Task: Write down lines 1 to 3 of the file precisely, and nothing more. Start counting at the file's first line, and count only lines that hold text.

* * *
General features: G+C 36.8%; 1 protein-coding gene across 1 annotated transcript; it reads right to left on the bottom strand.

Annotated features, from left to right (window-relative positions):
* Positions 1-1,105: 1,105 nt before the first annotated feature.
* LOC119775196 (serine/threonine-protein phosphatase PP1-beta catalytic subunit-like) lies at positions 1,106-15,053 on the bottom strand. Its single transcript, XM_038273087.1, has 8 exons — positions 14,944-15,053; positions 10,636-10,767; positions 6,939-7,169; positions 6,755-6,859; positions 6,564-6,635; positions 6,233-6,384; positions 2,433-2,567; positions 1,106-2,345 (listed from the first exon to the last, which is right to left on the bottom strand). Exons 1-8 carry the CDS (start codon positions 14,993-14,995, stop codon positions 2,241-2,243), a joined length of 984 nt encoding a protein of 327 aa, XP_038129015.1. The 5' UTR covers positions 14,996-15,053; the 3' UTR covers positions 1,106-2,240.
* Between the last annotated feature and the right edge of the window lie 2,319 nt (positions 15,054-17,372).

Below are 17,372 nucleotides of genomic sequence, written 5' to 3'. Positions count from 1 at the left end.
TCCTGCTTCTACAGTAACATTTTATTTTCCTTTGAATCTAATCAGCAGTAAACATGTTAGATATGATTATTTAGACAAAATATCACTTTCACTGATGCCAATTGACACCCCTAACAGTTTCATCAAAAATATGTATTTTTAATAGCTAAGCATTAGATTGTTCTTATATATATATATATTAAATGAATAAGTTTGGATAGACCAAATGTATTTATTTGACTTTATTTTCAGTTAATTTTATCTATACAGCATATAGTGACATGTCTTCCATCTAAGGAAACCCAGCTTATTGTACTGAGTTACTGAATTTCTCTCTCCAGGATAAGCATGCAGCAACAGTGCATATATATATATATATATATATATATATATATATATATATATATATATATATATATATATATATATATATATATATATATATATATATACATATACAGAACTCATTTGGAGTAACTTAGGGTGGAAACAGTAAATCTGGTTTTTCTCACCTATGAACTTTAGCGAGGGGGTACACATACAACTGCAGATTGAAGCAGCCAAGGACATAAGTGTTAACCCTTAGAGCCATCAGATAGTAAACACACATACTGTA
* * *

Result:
General features: G+C 36.8%; 1 protein-coding gene across 1 annotated transcript; it reads right to left on the bottom strand.

Annotated features, from left to right (window-relative positions):
* Positions 1-1,105: 1,105 nt before the first annotated feature.